Constipation: Some women will have experienced chronic constipation prior to becoming pregnant, and in others constipation develops for the first time during pregnancy. For a full definition of constipation, see review on constipation in adults. The diagnosis of constipation is mainly clinical, based on a history of decreased frequency of defecation, as well as on the characteristics of the faeces. An extensive evaluation is usually unnecessary for women who present with chronic constipation, or if constipation develops for the first time during pregnancy. Heartburn: Heartburn is defined as a sensation of "burning" in the upper part of the digestive tract, including the throat. It can be associated with oesophagitis. One study reported the results of endoscopy on 73 pregnant women with heartburn, and found endoscopic and histological evidence of oesophagitis in most women. As complications associated with heartburn during pregnancy are rare (e.g. erosive oesophagitis), upper endoscopy and other diagnostic tests are infrequently needed. Therefore, the diagnosis of heartburn is mainly clinical, based on the history. Haemorrhoids: Haemorrhoids (piles) are swollen veins at or near the anus, which are usually asymptomatic. Haemorrhoids can become symptomatic if they prolapse (the forward or downward displacement of a part of the rectal mucosae through the anus) or because of other complications such as thrombosis. Associated anal fissures (a break or slit in the anal mucosa) can also lead to symptoms. Haemorrhoids can be classified by severity: first-degree haemorrhoids bleed but do not prolapse; second-degree haemorrhoids prolapse on straining and reduce spontaneously; third-degree haemorrhoids prolapse on straining and require manual reduction; and fourth-degree haemorrhoids are prolapsed and incarcerated. Diagnosis of haemorrhoids is based on history and examination. Symptoms include bleeding, mucosal or faecal soiling, itching, and occasionally pain. Fourth-degree haemorrhoids may become "strangulated" and present with acute severe pain. Progressive venous engorgement and incarceration of the acutely inflamed haemorrhoid leads to thrombosis and infarction. The diagnosis of haemorrhoids is confirmed by rectal examination, and inspection of the perianal area for skin tags, fissures, fistulae, polyps, or tumours. Prolapsing haemorrhoids may appear at the anal verge on straining. It is important to exclude more serious causes of rectal bleeding. Assessment should include anoscopy to view the haemorrhoidal cushions. Haemorrhoidal size, and severity of inflammation and bleeding should be assessed.

Incidence/ Prevalence

Constipation: Constipation is common in pregnant women, and can develop during pregnancy or increase in severity during pregnancy. The prevalence of constipation in pregnancy is reported to be 11-38%. Parity or previous caesarean section have been associated with constipation. Heartburn: Heartburn is one of the most common gastrointestinal symptoms in pregnant women, with an incidence in pregnancy of 17-45%. In some studies, the prevalence of heartburn has been found to increase from 22% in the first trimester to 39% in the second trimester to 60-72% in the third trimester. However, one prospective cohort study found that, in most pregnant women, heartburn, acid regurgitation, or both began in the first trimester and disappeared during the second trimester; and another cohort study also found that gastrointestinal symptoms, such as heartburn and nausea, were more common in the first trimester. The study also found that primigravidae reported more gastrointestinal symptoms than multiparae. Haemorrhoids: Although the exact prevalence of haemorrhoids during pregnancy is unknown, the condition is common in pregnancy, and the prevalence of symptomatic haemorrhoids is higher in pregnant than in non-pregnant women. In a population of pregnant women in Serbia and Montenegro, haemorrhoids were present in 85% of women during the second and third pregnancy. Haemorrhoids are also a frequent complaint among women who have recently given birth, and they become more common with increased age and parity.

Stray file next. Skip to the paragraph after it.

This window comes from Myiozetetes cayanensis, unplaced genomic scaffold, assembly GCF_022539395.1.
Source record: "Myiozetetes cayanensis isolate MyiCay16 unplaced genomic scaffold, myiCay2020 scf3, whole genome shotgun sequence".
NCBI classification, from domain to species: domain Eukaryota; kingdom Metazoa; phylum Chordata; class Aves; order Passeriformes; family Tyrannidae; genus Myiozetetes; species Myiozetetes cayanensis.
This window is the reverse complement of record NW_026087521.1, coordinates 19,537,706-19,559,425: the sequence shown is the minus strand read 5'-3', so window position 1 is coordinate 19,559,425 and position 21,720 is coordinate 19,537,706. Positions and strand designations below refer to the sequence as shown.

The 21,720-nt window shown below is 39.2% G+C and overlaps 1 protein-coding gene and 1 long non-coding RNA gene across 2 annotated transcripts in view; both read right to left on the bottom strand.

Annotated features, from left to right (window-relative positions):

Aetiology/ Risk factors

Constipation: Constipation in pregnancy is probably caused by rising progesterone levels. Low fluid and fibre intake may also be contributing factors. There is some evidence that pregnant women consume less fibre than is currently recommended for the non-pregnant population. Low fluid intake has been linked to constipation in pregnancy, particularly in the third trimester. Some medications taken during pregnancy, such as iron salts and magnesium sulphate, have been also been linked to constipation. Hypothyroidism may also be a rare cause of constipation during pregnancy. Heartburn: The cause of heartburn during pregnancy is multifactorial. Increased amounts of progesterone or its metabolites cause relaxation of smooth muscle, which results in a reduction in gastric tone and motility, and a decrease in lower oesophageal sphincter pressure. It has also been found that, during pregnancy, the lower oesophageal sphincter is displaced into the thoracic cavity (an area of negative pressure), which allows food and gastric acid to pass from the stomach into the oesophagus, leading to oesophageal inflammation and a sensation of "burning". Pressure of the growing uterus on gastric contents as the pregnancy progresses may worsen heartburn, although some authors believe that mechanical factors have a smaller role. Heartburn may also be caused by medications taken during pregnancy, such as antiemetics. Haemorrhoids: Haemorrhoids result from impaired venous return in prolapsed anal cushions, with dilation of the venous plexus and venous stasis. Inflammation occurs with erosion of the anal cushion's epithelium, resulting in bleeding. Constipation with prolonged straining at stool, or raised intra-abdominal pressure as occurs in pregnancy, may result in symptomatic haemorrhoids. During pregnancy, delivery, and the puerperium, sphincteral muscles and pelvic floor structures could be modified in tone and position, leading to an alteration of the normal functioning of the haemorrhoidal cushion, which may predispose to symptoms.